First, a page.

Some women who are at high risk for breast cancer have their breast tissue surgically removed through a prophylactic (or risk-reducing) mastectomy. Studies show you can reduce your risk of developing breast cancer by 95%, and you have options for reconstructive surgery afterward. You will also want to consider that you will likely lose normal sensation in the breast, and won’t be able to breastfeed. If you decide to have a risk-reducing mastectomy, you may find these tips helpful.
To make the best decision about whether to have a prophylactic mastectomy, you should understand your options for breast reconstruction. This surgery can closely rebuild the natural shape of your breast—though not exactly. It’s also important to understand that breast reconstruction is a major procedure that includes a series of surgeries. You and your doctor should work together to make decisions about the best procedure for you, including whether to use saline or silicone implants, or borrow tissue from somewhere else in your body.
There are also risk-reducing surgeries for women at high risk for ovarian cancer:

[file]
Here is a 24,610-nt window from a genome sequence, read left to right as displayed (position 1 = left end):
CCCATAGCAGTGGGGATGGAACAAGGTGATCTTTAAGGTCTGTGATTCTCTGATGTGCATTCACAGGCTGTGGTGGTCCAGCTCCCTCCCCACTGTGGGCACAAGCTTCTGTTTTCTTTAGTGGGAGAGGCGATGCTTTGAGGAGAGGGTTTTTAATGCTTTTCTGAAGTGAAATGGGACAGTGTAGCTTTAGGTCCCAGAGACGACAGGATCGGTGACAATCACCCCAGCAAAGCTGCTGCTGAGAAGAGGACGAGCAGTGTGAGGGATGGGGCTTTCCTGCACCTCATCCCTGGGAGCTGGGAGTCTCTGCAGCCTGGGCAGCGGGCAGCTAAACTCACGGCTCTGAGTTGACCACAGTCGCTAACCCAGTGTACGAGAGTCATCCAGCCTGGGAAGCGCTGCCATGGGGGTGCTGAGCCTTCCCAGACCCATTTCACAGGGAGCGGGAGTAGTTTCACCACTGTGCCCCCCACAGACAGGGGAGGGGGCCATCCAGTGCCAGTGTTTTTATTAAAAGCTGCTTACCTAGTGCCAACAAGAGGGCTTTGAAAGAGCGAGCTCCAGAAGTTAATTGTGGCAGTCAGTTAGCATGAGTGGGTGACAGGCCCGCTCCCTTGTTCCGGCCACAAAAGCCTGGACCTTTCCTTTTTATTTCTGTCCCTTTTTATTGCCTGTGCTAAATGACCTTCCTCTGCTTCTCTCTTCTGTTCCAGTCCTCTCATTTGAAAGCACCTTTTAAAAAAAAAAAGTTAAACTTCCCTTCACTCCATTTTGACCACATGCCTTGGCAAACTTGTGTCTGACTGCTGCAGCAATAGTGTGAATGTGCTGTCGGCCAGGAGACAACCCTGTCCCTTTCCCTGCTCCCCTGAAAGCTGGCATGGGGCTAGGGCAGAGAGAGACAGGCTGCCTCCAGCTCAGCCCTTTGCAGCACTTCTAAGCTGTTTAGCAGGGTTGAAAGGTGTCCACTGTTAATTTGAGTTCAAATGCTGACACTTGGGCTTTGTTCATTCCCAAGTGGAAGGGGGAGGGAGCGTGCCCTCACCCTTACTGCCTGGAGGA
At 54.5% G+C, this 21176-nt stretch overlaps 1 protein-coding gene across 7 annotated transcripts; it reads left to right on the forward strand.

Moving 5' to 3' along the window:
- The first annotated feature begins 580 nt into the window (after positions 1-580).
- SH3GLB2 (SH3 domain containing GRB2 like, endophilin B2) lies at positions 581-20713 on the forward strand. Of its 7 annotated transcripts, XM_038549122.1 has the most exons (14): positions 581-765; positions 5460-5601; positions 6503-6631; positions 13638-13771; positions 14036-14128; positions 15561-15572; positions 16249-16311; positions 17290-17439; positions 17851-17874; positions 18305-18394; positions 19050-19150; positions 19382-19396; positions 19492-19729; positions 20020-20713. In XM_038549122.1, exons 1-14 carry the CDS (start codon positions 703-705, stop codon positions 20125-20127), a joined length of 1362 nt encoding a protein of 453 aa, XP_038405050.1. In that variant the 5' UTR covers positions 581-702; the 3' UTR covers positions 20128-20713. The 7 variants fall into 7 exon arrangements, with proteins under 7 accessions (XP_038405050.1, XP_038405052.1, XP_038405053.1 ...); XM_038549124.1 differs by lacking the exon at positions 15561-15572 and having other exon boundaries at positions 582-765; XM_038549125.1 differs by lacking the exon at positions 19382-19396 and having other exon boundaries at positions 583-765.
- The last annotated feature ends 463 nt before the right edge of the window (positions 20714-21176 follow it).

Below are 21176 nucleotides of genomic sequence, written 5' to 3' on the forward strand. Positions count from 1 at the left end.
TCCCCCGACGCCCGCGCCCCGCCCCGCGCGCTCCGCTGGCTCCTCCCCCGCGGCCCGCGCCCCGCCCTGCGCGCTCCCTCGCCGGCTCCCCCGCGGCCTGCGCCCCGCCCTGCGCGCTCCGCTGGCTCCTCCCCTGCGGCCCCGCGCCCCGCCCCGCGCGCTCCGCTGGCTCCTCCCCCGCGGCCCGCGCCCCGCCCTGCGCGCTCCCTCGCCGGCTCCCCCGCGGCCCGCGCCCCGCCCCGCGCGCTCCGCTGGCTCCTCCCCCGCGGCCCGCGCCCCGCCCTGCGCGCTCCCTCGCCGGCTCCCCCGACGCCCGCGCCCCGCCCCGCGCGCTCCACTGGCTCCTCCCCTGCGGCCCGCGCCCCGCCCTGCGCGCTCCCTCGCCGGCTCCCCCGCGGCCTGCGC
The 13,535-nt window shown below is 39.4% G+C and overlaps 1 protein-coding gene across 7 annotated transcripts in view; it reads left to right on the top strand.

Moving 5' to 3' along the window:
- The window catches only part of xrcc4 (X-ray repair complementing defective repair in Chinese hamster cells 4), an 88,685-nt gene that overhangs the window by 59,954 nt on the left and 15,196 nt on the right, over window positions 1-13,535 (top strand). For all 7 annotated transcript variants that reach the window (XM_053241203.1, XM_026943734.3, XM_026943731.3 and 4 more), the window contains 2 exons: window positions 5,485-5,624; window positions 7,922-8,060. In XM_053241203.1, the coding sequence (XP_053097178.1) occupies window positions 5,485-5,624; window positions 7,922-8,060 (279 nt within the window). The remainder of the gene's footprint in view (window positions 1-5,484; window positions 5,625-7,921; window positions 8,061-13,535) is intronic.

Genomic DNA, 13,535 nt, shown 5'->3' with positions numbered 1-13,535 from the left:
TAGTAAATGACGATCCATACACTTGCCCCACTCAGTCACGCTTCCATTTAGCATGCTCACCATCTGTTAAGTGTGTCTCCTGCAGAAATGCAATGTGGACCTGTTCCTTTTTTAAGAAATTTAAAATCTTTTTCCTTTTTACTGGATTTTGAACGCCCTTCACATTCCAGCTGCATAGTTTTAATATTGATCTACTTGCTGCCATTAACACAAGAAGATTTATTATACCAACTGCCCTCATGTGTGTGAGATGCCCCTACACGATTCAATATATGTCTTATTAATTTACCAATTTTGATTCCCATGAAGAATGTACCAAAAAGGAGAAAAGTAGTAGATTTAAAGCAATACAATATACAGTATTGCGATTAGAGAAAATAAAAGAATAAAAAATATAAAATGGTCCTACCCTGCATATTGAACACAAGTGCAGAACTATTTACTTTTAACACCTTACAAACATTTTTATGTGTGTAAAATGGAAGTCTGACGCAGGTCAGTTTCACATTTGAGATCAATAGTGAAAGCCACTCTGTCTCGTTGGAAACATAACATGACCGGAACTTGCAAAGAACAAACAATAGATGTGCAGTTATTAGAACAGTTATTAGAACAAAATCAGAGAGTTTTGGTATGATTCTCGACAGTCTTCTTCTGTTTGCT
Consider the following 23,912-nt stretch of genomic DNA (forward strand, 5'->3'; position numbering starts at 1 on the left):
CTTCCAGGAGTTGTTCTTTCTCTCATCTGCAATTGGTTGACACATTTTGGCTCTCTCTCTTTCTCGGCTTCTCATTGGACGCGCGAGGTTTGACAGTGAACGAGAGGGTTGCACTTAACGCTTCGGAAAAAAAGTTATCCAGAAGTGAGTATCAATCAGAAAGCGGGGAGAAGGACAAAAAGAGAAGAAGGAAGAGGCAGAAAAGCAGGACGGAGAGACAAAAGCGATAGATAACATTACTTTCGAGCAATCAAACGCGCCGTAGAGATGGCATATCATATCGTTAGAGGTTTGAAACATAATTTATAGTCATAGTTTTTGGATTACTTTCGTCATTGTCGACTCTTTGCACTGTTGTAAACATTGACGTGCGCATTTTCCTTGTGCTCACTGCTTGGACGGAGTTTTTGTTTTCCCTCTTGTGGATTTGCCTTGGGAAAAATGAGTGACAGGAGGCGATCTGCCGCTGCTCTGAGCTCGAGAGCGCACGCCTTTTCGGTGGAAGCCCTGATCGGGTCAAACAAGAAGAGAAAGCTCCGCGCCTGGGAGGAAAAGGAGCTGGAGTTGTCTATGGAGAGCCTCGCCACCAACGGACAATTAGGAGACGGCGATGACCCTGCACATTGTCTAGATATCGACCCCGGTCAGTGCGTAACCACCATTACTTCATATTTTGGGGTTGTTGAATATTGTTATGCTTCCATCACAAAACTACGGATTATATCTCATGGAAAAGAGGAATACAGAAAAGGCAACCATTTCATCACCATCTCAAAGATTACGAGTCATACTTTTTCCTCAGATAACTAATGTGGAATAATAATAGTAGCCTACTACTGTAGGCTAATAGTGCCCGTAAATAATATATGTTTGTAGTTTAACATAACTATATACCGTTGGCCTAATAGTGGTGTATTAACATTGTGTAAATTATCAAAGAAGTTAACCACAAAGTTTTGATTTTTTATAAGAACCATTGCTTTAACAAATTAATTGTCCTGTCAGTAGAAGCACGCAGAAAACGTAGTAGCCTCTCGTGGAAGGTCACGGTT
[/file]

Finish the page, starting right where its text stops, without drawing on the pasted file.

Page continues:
A prophylactic oophorectomy is the removal of one or both healthy ovaries. Surgeons should also remove the fallopian tubes (called a bilateral salpingo-oophorectomy, or BSO), due to the risk of similar cancer there.
Young, pre-menopausal women will go through menopause after the operation, which is a major side effect. So, to make the best decision for you, talk to your doctor about your unique situation and be sure to weigh all the pros and cons.
You may also want to talk to your doctor about fertility preservation options if you know or think you may want to have biological children in the future. These steps have to be taken before your ovaries are removed.
Interest has recently been piqued in the idea of salpingectomy (removal of the fallopian tubes) with delayed oophorectomy (removal of the ovaries) as an ovarian cancer risk-reduction strategy for high-risk women that would delay the onset of menopause. While appealing, this approach should still be considered experimental, given the lack of data from clinical trials that have assessed the risks and benefits in high-risk patients.
Some high-risk patients having their ovaries and tubes removed wonder if they should also have a hysterectomy–the surgical removal of the uterus and cervix—but current research does not support it for risk-reduction alone. Hysterectomy is an extensive surgery, with increased risk of complications and longer recovery times by comparison to salpingo-oophorectomy, so the pros and cons should be carefully weighed with your doctor when considering this procedure in addition to risk-reducing surgery.